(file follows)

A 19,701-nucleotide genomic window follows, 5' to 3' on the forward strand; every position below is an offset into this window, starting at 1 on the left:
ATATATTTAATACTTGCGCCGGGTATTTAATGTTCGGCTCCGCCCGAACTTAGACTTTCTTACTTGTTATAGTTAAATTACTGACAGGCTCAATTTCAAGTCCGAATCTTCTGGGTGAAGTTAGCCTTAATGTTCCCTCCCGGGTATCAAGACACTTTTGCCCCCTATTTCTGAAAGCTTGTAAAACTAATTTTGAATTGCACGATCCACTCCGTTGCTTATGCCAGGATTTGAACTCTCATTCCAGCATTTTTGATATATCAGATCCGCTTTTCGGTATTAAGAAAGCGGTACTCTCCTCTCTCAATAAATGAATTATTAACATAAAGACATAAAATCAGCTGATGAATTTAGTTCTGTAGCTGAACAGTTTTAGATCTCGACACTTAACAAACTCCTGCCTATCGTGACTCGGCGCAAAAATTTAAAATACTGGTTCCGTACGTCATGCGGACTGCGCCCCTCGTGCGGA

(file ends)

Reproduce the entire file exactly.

A 19,701-nucleotide genomic window follows, 5' to 3' on the forward strand; every position below is an offset into this window, starting at 1 on the left:
ATATATTTAATACTTGCGCCGGGTATTTAATGTTCGGCTCCGCCCGAACTTAGACTTTCTTACTTGTTATAGTTAAATTACTGACAGGCTCAATTTCAAGTCCGAATCTTCTGGGTGAAGTTAGCCTTAATGTTCCCTCCCGGGTATCAAGACACTTTTGCCCCCTATTTCTGAAAGCTTGTAAAACTAATTTTGAATTGCACGATCCACTCCGTTGCTTATGCCAGGATTTGAACTCTCATTCCAGCATTTTTGATATATCAGATCCGCTTTTCGGTATTAAGAAAGCGGTACTCTCCTCTCTCAATAAATGAATTATTAACATAAAGACATAAAATCAGCTGATGAATTTAGTTCTGTAGCTGAACAGTTTTAGATCTCGACACTTAACAAACTCCTGCCTATCGTGACTCGGCGCAAAAATTTAAAATACTGGTTCCGTACGTCATGCGGACTGCGCCCCTCGTGCGGA